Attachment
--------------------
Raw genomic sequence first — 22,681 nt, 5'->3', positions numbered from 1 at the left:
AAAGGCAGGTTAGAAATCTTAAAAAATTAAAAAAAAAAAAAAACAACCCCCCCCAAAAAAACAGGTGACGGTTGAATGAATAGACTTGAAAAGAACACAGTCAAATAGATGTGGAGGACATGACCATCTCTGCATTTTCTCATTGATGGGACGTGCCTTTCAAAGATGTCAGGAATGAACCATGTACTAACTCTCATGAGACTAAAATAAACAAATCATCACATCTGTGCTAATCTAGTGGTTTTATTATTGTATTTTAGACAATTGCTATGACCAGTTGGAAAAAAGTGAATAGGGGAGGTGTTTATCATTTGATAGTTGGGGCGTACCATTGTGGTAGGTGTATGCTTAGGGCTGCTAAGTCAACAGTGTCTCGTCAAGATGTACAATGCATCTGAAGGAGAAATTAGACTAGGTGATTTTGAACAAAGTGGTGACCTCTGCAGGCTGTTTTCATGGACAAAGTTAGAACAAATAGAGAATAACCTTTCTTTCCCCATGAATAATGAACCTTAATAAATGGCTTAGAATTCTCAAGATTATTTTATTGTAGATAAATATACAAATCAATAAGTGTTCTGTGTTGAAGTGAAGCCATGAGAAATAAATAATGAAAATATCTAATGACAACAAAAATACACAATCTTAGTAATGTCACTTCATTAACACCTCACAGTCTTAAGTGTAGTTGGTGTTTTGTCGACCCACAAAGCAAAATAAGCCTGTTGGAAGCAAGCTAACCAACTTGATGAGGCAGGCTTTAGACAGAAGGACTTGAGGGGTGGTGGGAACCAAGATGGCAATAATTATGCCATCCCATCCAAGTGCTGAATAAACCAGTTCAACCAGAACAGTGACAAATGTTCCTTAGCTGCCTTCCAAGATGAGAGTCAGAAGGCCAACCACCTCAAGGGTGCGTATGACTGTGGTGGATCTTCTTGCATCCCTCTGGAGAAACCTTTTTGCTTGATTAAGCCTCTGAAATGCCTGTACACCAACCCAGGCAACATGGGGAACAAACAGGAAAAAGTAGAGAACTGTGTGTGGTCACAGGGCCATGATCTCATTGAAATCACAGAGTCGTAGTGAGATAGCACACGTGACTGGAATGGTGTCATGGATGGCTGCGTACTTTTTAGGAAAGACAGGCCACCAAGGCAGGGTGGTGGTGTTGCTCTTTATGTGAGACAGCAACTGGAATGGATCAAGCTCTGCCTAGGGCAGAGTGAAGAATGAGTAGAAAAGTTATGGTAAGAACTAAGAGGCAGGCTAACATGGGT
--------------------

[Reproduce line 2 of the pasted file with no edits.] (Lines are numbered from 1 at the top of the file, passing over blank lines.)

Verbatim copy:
AAAGGCAGGTTAGAAATCTTAAAAAATTAAAAAAAAAAAAAAACAACCCCCCCCAAAAAAACAGGTGACGGTTGAATGAATAGACTTGAAAAGAACACAGTCAAATAGATGTGGAGGACATGACCATCTCTGCATTTTCTCATTGATGGGACGTGCCTTTCAAAGATGTCAGGAATGAACCATGTACTAACTCTCATGAGACTAAAATAAACAAATCATCACATCTGTGCTAATCTAGTGGTTTTATTATTGTATTTTAGACAATTGCTATGACCAGTTGGAAAAAAGTGAATAGGGGAGGTGTTTATCATTTGATAGTTGGGGCGTACCATTGTGGTAGGTGTATGCTTAGGGCTGCTAAGTCAACAGTGTCTCGTCAAGATGTACAATGCATCTGAAGGAGAAATTAGACTAGGTGATTTTGAACAAAGTGGTGACCTCTGCAGGCTGTTTTCATGGACAAAGTTAGAACAAATAGAGAATAACCTTTCTTTCCCCATGAATAATGAACCTTAATAAATGGCTTAGAATTCTCAAGATTATTTTATTGTAGATAAATATACAAATCAATAAGTGTTCTGTGTTGAAGTGAAGCCATGAGAAATAAATAATGAAAATATCTAATGACAACAAAAATACACAATCTTAGTAATGTCACTTCATTAACACCTCACAGTCTTAAGTGTAGTTGGTGTTTTGTCGACCCACAAAGCAAAATAAGCCTGTTGGAAGCAAGCTAACCAACTTGATGAGGCAGGCTTTAGACAGAAGGACTTGAGGGGTGGTGGGAACCAAGATGGCAATAATTATGCCATCCCATCCAAGTGCTGAATAAACCAGTTCAACCAGAACAGTGACAAATGTTCCTTAGCTGCCTTCCAAGATGAGAGTCAGAAGGCCAACCACCTCAAGGGTGCGTATGACTGTGGTGGATCTTCTTGCATCCCTCTGGAGAAACCTTTTTGCTTGATTAAGCCTCTGAAATGCCTGTACACCAACCCAGGCAACATGGGGAACAAACAGGAAAAAGTAGAGAACTGTGTGTGGTCACAGGGCCATGATCTCATTGAAATCACAGAGTCGTAGTGAGATAGCACACGTGACTGGAATGGTGTCATGGATGGCTGCGTACTTTTTAGGAAAGACAGGCCACCAAGGCAGGGTGGTGGTGTTGCTCTTTATGTGAGACAGCAACTGGAATGGATCAAGCTCTGCCTAGGGCAGAGTGAAGAATGAGTAGAAAAGTTATGGTAAGAACTAAGAGGCAGGCTAACATGGGT